A research-oriented project that motivates undergraduate students in digital signal processing

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So, Stephen
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Lemckert, Charles
Jenkins, Graham
Lang-Lemckert, Susan
Date
2013
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182634 bytes
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Gold Coast, Queensland
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Abstract

Digital Signal Processing (or DSP) is an important area whose applications pervade several areas of modern electrical and electronic engineering, such as information and communication systems, digital control systems, power engineering, mechatronics, biomedical engineering, etc. Therefore it is a course that comprises two aspects: a strong mathematical and theoretical part as well as a practical aspect. More often than not, students get bogged down with the theory without seeing the applications, and this has been observed to adversely affect their motivation for studying the course. Therefore, the over-arching goal in digital signal processing education is to link these two aspects together in a coherent and comprehensive way, such that it not only assists in improving student understanding of DSP theory, but also allows them to fully appreciate its applicability and effectiveness in practice. This paper describes the final project (Biometric speaker verification) in 4307ENG Advanced Digital Signal Processing that is offered in the ECE program within the Griffith School of Engineering on the Gold Coast campus. This project consisted of a research-oriented 'extensions' process that encouraged and motivated students to further investigate competing or improved algorithms and then report on their findings.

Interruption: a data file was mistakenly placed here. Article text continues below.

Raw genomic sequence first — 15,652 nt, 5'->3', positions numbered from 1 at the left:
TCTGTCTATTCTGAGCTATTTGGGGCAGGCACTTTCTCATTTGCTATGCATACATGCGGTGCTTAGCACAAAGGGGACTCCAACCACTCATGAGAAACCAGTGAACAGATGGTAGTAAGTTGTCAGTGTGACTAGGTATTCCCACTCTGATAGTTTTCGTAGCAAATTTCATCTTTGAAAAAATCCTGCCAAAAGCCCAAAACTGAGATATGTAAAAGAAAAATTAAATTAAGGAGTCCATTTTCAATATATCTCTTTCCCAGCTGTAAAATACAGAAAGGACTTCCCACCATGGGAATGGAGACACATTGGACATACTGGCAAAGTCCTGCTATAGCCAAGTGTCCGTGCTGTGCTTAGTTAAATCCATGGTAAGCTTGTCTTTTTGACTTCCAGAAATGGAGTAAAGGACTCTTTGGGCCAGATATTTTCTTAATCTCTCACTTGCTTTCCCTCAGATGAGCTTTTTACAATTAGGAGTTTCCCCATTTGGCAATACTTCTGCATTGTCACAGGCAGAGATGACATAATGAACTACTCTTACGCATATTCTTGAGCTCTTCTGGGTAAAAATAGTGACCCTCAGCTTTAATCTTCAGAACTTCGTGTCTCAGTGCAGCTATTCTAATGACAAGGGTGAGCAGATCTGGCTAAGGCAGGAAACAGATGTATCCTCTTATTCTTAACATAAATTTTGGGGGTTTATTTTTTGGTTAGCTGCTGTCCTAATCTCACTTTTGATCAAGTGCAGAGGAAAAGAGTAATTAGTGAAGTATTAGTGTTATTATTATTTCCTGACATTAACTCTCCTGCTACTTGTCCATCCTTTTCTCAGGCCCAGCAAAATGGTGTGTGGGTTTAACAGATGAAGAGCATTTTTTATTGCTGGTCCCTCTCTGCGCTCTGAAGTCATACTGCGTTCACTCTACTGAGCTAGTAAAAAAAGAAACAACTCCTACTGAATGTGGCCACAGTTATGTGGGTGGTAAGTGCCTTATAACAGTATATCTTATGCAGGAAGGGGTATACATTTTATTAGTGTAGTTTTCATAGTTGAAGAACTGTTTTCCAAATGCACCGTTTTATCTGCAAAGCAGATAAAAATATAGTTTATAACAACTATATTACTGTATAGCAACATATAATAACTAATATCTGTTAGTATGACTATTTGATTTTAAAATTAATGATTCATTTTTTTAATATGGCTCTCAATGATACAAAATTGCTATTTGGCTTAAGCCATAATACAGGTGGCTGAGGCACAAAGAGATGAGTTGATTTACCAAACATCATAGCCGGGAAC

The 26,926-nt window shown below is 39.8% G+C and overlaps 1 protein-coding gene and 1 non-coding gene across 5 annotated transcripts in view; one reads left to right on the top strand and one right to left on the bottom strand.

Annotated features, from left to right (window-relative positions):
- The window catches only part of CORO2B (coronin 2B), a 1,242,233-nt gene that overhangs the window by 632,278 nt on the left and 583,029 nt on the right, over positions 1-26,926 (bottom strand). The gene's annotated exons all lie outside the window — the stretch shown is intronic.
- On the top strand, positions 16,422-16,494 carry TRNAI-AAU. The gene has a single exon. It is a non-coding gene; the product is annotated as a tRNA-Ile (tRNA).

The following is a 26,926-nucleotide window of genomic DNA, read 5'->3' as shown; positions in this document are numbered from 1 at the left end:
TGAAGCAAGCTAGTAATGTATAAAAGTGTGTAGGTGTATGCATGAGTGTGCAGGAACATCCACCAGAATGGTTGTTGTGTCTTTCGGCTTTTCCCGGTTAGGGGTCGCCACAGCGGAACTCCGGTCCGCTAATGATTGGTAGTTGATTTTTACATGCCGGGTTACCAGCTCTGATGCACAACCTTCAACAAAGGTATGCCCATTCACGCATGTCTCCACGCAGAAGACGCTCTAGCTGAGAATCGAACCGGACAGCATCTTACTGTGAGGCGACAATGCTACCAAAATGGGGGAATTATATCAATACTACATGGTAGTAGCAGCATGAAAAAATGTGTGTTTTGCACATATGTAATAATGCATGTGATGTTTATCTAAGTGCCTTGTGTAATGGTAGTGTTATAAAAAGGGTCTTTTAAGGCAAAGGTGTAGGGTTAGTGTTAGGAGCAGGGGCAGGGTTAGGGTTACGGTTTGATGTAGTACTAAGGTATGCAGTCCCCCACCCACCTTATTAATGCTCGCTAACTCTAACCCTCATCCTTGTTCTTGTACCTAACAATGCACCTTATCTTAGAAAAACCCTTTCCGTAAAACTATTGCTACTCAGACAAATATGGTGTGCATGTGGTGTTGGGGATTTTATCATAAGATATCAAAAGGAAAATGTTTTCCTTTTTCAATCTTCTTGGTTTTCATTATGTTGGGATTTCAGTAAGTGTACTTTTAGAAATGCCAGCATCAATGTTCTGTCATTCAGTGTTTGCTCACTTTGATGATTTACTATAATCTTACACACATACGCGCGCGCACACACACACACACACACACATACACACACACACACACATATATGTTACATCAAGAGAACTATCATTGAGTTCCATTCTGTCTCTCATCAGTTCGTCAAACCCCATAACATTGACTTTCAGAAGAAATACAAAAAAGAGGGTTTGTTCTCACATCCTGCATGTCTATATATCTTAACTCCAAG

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Proceedings of the 2013 Australasian Association of Engineering Education (AAEE) Annual Conference
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© The Author(s) 2013 The attached file is posted here with permission of the copyright owner for your personal use only. No further distribution permitted. For information about this conference please refer to the publisher’s website or contact the author.
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Science, Technology and Engineering Curriculum and Pedagogy
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